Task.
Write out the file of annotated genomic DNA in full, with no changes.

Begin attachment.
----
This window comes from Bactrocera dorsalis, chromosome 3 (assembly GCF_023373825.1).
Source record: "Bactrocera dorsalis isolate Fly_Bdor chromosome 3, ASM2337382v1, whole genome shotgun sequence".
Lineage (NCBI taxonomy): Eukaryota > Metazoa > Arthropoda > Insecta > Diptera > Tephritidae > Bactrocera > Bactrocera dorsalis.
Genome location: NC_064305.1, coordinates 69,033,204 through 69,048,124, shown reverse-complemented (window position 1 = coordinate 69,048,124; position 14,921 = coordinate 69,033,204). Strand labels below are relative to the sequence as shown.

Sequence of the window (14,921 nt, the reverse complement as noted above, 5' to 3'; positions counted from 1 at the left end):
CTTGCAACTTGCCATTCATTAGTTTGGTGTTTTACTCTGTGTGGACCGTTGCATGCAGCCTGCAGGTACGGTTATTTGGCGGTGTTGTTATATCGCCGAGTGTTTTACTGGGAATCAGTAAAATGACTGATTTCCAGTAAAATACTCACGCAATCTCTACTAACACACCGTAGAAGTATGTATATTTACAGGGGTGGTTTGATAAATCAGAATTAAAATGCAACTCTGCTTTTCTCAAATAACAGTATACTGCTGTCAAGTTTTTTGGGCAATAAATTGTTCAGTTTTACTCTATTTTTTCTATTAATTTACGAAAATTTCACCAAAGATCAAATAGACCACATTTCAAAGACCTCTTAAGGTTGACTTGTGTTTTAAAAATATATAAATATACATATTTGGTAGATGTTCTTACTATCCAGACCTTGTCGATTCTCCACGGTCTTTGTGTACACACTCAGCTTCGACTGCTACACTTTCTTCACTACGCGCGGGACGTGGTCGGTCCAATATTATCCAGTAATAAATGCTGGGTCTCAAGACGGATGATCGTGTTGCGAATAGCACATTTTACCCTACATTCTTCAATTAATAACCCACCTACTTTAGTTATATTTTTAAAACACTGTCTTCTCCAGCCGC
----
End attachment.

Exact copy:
This window comes from Bactrocera dorsalis, chromosome 3 (assembly GCF_023373825.1).
Source record: "Bactrocera dorsalis isolate Fly_Bdor chromosome 3, ASM2337382v1, whole genome shotgun sequence".
Lineage (NCBI taxonomy): Eukaryota > Metazoa > Arthropoda > Insecta > Diptera > Tephritidae > Bactrocera > Bactrocera dorsalis.
Genome location: NC_064305.1, coordinates 69,033,204 through 69,048,124, shown reverse-complemented (window position 1 = coordinate 69,048,124; position 14,921 = coordinate 69,033,204). Strand labels below are relative to the sequence as shown.

Sequence of the window (14,921 nt, the reverse complement as noted above, 5' to 3'; positions counted from 1 at the left end):
CTTGCAACTTGCCATTCATTAGTTTGGTGTTTTACTCTGTGTGGACCGTTGCATGCAGCCTGCAGGTACGGTTATTTGGCGGTGTTGTTATATCGCCGAGTGTTTTACTGGGAATCAGTAAAATGACTGATTTCCAGTAAAATACTCACGCAATCTCTACTAACACACCGTAGAAGTATGTATATTTACAGGGGTGGTTTGATAAATCAGAATTAAAATGCAACTCTGCTTTTCTCAAATAACAGTATACTGCTGTCAAGTTTTTTGGGCAATAAATTGTTCAGTTTTACTCTATTTTTTCTATTAATTTACGAAAATTTCACCAAAGATCAAATAGACCACATTTCAAAGACCTCTTAAGGTTGACTTGTGTTTTAAAAATATATAAATATACATATTTGGTAGATGTTCTTACTATCCAGACCTTGTCGATTCTCCACGGTCTTTGTGTACACACTCAGCTTCGACTGCTACACTTTCTTCACTACGCGCGGGACGTGGTCGGTCCAATATTATCCAGTAATAAATGCTGGGTCTCAAGACGGATGATCGTGTTGCGAATAGCACATTTTACCCTACATTCTTCAATTAATAACCCACCTACTTTAGTTATATTTTTAAAACACTGTCTTCTCCAGCCGC